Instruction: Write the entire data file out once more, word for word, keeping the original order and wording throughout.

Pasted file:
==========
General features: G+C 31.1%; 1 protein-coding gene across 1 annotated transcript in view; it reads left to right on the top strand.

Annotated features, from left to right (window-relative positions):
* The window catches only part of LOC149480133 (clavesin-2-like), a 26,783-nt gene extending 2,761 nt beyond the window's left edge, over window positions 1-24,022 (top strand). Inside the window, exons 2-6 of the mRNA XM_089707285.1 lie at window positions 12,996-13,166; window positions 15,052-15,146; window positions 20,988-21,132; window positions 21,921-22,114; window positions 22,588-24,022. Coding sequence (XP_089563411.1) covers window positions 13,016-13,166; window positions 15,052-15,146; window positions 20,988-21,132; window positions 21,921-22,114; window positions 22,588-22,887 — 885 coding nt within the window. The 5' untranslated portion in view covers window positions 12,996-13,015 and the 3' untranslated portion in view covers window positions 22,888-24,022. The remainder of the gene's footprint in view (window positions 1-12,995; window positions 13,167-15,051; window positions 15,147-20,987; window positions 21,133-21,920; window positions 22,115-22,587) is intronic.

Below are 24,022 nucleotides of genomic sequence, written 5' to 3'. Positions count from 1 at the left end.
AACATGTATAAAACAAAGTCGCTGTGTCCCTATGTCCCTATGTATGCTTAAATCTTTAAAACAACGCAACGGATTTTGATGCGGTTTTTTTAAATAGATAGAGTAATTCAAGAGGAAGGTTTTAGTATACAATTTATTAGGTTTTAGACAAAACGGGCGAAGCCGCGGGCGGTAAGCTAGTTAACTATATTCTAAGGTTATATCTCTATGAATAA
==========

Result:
General features: G+C 31.1%; 1 protein-coding gene across 1 annotated transcript in view; it reads left to right on the top strand.

Annotated features, from left to right (window-relative positions):
* The window catches only part of LOC149480133 (clavesin-2-like), a 26,783-nt gene extending 2,761 nt beyond the window's left edge, over window positions 1-24,022 (top strand). Inside the window, exons 2-6 of the mRNA XM_089707285.1 lie at window positions 12,996-13,166; window positions 15,052-15,146; window positions 20,988-21,132; window positions 21,921-22,114; window positions 22,588-24,022. Coding sequence (XP_089563411.1) covers window positions 13,016-13,166; window positions 15,052-15,146; window positions 20,988-21,132; window positions 21,921-22,114; window positions 22,588-22,887 — 885 coding nt within the window. The 5' untranslated portion in view covers window positions 12,996-13,015 and the 3' untranslated portion in view covers window positions 22,888-24,022. The remainder of the gene's footprint in view (window positions 1-12,995; window positions 13,167-15,051; window positions 15,147-20,987; window positions 21,133-21,920; window positions 22,115-22,587) is intronic.

Below are 24,022 nucleotides of genomic sequence, written 5' to 3'. Positions count from 1 at the left end.
AACATGTATAAAACAAAGTCGCTGTGTCCCTATGTCCCTATGTATGCTTAAATCTTTAAAACAACGCAACGGATTTTGATGCGGTTTTTTTAAATAGATAGAGTAATTCAAGAGGAAGGTTTTAGTATACAATTTATTAGGTTTTAGACAAAACGGGCGAAGCCGCGGGCGGTAAGCTAGTTAACTATATTCTAAGGTTATATCTCTATGAATAA